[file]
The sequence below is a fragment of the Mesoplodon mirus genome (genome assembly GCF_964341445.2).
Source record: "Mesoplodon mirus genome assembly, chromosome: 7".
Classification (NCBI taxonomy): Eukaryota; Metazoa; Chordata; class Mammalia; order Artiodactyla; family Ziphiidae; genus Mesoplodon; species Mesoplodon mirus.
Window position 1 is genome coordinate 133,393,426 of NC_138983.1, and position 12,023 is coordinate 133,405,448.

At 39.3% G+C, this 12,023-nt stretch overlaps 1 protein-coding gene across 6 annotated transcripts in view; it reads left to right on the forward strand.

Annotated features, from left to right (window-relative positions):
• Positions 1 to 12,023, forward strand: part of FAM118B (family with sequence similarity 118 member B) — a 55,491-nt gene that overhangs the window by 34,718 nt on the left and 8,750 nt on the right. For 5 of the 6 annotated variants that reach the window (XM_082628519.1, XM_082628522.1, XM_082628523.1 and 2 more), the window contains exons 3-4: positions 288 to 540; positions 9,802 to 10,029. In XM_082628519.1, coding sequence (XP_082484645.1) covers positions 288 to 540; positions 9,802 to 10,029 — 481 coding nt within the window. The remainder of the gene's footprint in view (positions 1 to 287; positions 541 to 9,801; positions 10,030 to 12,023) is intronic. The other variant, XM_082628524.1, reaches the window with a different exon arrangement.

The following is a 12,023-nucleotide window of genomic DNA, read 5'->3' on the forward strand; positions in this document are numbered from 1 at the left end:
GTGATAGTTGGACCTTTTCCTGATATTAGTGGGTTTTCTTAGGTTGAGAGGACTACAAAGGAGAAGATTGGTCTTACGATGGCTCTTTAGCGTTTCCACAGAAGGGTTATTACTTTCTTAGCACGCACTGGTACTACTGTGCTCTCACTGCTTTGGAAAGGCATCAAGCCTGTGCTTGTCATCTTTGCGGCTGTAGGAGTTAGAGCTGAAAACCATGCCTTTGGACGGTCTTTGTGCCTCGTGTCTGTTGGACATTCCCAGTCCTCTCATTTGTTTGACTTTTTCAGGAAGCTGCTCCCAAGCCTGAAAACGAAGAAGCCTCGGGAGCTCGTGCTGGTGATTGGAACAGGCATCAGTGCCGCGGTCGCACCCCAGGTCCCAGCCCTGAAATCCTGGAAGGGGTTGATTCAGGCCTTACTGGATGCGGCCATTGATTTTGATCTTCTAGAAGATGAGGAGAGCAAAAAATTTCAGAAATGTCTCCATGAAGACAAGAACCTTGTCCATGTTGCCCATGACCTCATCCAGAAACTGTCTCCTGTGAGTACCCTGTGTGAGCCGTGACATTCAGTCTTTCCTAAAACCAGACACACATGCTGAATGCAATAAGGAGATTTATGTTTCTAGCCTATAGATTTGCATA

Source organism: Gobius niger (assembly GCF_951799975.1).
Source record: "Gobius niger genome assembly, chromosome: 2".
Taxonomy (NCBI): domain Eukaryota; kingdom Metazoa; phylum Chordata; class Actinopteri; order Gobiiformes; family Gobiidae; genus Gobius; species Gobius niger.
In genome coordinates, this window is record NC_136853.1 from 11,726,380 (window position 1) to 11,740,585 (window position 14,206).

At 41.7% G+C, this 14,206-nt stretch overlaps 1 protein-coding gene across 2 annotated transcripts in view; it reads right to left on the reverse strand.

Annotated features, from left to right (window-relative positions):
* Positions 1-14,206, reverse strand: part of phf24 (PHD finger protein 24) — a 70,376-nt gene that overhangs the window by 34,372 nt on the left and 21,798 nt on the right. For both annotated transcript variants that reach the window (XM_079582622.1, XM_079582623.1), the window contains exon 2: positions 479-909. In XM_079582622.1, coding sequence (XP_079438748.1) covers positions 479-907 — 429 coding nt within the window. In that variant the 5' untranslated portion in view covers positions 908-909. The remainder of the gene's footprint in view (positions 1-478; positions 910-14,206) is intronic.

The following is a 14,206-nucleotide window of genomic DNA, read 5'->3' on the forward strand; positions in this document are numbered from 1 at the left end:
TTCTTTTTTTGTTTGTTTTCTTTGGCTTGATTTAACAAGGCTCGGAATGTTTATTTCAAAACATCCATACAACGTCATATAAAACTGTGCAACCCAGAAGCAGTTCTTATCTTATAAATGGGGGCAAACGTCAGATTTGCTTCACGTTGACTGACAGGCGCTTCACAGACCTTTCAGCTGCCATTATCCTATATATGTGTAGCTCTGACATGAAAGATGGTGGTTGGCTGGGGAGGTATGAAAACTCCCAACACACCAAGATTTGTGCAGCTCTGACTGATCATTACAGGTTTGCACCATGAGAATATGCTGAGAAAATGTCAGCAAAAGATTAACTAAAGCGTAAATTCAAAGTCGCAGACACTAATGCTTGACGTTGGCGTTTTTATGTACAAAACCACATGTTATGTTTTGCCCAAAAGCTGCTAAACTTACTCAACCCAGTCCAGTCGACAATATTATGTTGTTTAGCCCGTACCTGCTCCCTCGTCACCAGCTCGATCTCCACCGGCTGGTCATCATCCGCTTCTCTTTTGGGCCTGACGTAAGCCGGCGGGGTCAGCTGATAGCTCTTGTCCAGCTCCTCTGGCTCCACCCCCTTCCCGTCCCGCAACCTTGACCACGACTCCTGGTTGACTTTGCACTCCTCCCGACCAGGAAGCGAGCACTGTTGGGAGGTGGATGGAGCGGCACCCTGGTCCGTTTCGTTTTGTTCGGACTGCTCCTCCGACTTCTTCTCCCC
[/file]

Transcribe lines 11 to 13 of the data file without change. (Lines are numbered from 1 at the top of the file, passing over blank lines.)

Source record: "Gobius niger genome assembly, chromosome: 2".
Taxonomy (NCBI): domain Eukaryota; kingdom Metazoa; phylum Chordata; class Actinopteri; order Gobiiformes; family Gobiidae; genus Gobius; species Gobius niger.
In genome coordinates, this window is record NC_136853.1 from 11,726,380 (window position 1) to 11,740,585 (window position 14,206).